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LED Lighting Supply / Photometric Plan / Tennis Court Lighting Layout

Tennis Court Lighting Layout

Get Your Free Tennis Court Lighting Plan

The first question when working on a project is often: How Many LED Lights Do I Need to properly light an indoor or outdoor tennis court? How bright does it need to be? How can I make this a successful lighting upgrade? A sports lighting layout for tennis courts is the ideal first step to ensure your LED lighting gives the desired foot candle level and bright, balanced light providing the best experience for tennis players.

What Is Included With A Lighting Plan?

Checkmark Custom lighting layout with count & Placement
Checkmark Foot candle and light balance calculations
Checkmark Light fixture recommendation and quote
Checkmark Dedicated lighting specialist to assist with your project

How long does it take to get a plan?

Indoor1-2 business days
Outdoor2-3 business days

OUR CUSTOMERS

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Cbre Logo CBRE needed high quality lighting for their customer, with stock available for ongoing projects.
Smith Logo Customer had an urgent need for high temperature lights. We had them in stock & shipped out next day.
Oakland Logo Poor lighting caused parking lot safety issues for spectators. Our lighting plan & new lights resulted in an improved experience.
Armag Logo Customer needed to source large quantities of specialty fixtures for use in their manufactured products.
Tracy Logo Tracy Electric was seeking a reliable source for ongoing lighting projects.
Wesco Logo Distributors partner with us to provide customers a high quality product at a reasonable price.
Dixie Logo Repeat lighting supplier for an electrical contractor working in manufacturing facilities.
Fsu Logo Permanent tent lighting for large acrobatics facility. Our lighting plan & recommendations resulted in ideal performer & spectator safety.

The best way is to start with a physical drawing of the tennis court location. From there, it’s important to note:

A plan can be created inside specialized lighting software that lighting designers use to create lighting plans. The tennis court can be imported and modeled inside the software, and different fixtures can be ‘installed’ to see how well they perform and provide that perfect combination of lighting levels and light balance.

There are several, but the biggest benefit is that a lighting plan allows you to find the right combination of lighting before any money is spent (some companies charge for lighting plans – we don’t). This eliminates the mistakes that go along with guessing what light will provide the best lighting for you.

We have yet to see a situation where we went from creating a lighting plan to installing the fixtures and the customer was not happy with the results. Lighting plans are great at discovering problems and issues before any money is spent.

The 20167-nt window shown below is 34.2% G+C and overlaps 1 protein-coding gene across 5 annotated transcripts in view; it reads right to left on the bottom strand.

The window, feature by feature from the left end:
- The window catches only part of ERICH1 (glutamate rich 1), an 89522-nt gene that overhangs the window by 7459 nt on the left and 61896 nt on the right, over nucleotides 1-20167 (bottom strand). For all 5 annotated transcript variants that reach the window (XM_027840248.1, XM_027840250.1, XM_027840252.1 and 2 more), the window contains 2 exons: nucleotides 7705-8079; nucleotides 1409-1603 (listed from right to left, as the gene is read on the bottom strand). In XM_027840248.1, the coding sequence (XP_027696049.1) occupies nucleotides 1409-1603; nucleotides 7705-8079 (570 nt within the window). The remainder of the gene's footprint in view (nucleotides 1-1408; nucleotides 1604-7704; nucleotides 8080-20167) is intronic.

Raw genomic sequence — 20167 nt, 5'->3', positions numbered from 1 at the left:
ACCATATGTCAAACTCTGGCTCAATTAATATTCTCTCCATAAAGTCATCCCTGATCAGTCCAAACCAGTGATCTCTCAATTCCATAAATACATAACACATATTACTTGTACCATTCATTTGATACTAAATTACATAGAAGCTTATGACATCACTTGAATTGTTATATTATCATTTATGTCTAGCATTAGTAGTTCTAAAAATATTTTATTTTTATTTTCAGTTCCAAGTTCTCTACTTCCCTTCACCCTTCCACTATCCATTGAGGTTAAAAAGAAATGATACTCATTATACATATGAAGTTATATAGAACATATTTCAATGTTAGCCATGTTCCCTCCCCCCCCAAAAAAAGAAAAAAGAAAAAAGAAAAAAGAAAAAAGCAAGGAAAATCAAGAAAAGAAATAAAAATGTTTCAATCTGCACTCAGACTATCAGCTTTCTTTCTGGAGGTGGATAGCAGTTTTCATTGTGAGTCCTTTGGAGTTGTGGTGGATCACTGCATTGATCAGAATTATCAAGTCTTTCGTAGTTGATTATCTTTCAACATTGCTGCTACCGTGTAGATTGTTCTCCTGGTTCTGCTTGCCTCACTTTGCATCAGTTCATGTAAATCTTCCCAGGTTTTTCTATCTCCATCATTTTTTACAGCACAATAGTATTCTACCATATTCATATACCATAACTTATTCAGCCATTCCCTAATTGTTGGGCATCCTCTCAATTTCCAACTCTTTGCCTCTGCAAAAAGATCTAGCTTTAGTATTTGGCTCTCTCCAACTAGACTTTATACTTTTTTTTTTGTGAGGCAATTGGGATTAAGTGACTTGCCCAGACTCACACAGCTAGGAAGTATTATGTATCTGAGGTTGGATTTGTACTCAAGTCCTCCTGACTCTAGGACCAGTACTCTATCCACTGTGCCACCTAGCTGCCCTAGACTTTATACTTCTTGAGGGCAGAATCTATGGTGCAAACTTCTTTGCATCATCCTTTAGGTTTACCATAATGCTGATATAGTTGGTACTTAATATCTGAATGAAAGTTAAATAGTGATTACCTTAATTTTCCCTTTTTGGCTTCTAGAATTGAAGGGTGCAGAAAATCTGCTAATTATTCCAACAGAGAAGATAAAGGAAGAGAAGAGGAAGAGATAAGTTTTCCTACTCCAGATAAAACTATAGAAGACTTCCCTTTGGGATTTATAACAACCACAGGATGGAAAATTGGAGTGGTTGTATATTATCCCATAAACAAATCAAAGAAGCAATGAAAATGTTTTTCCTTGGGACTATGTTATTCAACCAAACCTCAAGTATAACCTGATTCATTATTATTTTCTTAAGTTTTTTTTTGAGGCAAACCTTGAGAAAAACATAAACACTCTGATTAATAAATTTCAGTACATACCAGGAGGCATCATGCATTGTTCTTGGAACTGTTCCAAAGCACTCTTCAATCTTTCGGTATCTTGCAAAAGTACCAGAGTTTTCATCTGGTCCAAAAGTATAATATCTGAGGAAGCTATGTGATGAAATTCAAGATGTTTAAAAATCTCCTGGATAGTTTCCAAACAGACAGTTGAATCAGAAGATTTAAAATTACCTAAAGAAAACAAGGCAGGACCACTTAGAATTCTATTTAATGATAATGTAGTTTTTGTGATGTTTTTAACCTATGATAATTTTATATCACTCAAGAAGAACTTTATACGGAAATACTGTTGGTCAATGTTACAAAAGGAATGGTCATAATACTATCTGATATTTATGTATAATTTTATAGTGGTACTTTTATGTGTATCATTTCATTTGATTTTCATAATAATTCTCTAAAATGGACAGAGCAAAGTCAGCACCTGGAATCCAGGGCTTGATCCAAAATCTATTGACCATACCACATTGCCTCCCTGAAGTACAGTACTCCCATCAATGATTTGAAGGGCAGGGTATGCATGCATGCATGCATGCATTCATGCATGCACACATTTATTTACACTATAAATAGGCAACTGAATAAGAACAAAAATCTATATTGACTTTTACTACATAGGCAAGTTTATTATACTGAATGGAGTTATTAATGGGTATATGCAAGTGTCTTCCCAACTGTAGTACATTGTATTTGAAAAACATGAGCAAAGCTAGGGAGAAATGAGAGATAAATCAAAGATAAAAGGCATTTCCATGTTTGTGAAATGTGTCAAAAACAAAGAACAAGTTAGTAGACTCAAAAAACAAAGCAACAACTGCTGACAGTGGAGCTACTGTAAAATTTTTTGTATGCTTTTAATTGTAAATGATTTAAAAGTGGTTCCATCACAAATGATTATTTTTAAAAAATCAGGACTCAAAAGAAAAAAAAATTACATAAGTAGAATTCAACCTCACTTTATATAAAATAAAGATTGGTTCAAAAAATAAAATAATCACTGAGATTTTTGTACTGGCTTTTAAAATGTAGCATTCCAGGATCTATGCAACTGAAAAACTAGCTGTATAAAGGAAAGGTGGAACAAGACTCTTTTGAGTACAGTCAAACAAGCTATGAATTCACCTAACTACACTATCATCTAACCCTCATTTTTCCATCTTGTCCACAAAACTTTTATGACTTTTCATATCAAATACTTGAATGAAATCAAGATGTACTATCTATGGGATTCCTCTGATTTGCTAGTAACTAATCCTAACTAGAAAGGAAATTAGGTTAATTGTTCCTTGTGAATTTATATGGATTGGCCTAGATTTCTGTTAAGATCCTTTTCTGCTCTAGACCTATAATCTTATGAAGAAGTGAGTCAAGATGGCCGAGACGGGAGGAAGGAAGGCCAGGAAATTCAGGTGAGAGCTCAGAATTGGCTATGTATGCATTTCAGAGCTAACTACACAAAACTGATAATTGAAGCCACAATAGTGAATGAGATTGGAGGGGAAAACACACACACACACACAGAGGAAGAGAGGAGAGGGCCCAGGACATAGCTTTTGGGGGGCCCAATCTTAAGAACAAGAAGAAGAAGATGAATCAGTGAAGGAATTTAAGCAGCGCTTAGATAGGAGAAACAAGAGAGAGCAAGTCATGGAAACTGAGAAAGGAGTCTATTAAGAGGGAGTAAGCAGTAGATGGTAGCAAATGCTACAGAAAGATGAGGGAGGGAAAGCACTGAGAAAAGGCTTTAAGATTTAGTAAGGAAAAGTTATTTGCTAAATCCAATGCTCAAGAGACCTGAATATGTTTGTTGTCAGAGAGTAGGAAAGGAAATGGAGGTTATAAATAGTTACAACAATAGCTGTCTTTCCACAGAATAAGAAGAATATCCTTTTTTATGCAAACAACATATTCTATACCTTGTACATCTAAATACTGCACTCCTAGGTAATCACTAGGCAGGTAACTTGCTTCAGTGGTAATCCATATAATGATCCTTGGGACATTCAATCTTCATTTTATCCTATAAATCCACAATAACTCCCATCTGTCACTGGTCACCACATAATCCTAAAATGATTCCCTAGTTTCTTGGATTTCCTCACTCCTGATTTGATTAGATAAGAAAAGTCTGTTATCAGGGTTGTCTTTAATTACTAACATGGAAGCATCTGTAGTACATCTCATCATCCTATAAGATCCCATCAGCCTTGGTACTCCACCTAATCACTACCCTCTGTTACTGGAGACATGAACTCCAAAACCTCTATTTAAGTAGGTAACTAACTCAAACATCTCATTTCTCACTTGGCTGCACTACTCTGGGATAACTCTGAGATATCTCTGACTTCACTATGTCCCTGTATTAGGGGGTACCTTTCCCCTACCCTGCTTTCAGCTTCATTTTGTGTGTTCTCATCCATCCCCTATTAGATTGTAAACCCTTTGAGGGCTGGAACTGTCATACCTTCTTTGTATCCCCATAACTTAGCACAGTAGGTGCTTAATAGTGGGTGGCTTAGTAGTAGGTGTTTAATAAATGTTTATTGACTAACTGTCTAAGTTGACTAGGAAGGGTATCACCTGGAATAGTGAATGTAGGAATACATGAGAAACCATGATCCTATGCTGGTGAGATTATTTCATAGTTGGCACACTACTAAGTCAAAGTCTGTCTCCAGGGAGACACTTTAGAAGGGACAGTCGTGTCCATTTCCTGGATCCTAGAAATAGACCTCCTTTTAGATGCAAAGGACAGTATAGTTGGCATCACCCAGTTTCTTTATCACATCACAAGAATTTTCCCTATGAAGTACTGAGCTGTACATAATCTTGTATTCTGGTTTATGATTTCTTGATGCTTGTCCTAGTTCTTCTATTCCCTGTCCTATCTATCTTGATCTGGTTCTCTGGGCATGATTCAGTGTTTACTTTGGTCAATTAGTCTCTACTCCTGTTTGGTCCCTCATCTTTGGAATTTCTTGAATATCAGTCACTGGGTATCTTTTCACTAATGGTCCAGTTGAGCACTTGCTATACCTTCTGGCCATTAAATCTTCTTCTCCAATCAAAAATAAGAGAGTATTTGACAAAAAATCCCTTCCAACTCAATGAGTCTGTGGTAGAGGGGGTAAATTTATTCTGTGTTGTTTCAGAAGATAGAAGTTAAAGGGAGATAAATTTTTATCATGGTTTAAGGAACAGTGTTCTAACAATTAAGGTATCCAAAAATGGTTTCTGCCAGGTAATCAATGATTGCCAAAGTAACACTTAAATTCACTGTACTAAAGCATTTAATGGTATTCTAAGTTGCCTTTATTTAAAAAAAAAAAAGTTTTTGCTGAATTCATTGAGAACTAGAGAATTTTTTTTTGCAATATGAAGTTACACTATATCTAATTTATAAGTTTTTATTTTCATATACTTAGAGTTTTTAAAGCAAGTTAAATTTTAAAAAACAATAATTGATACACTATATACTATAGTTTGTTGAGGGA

Lighting calculators are really basic tools that attempt to calculate the number of fixtures you might need to light up a space. What they lack is the detail in the design that shows how they should be installed, aimed, angled, and set up.

While they will calculate the number of fixtures based on the light level required, they do not take into account the light levels at the net versus light levels at the back of the court, and how well-balanced the light is.

When we make a lighting plan, we check for two main things – how bright is the lighting and how balanced is the lighting across the space. Bright unbalanced lighting is not a good result for anyone. No one wants to hit in the shadows on the court. Creating a lighting plan will eliminate these issues.

Yes, we do, for free. We have done hundreds of tennis court lighting plans for our customers. However, there is one caveat – we only create lighting plans using our lights. Scroll to the bottom of this page and ask for yours.

Tennis courts are typically consistent in size. The bigger factor is the light’s locations – whether it’s poles for an outdoor court, or ceiling locations if it’s an indoor court. If these locations do not pre-exist, we can recommend where they should be.

There are, but many of those come into play for courts used to hold tournaments. If you are looking to light up your backyard court or the court is part of a public park that allows its residents to play, lower light levels will be more adequate.

Here are some guidelines you can work with:

  • Recreation Level Lighting: 20 – 35 foot candles
  • Club Level Tennis Lighting: 30 – 60 foot candles
  • Competition Level Tennis Lighting: 50 – 80 foot candles
  • College / NCAA Level Tennis Lighting (televised): 90 – 120 foot candles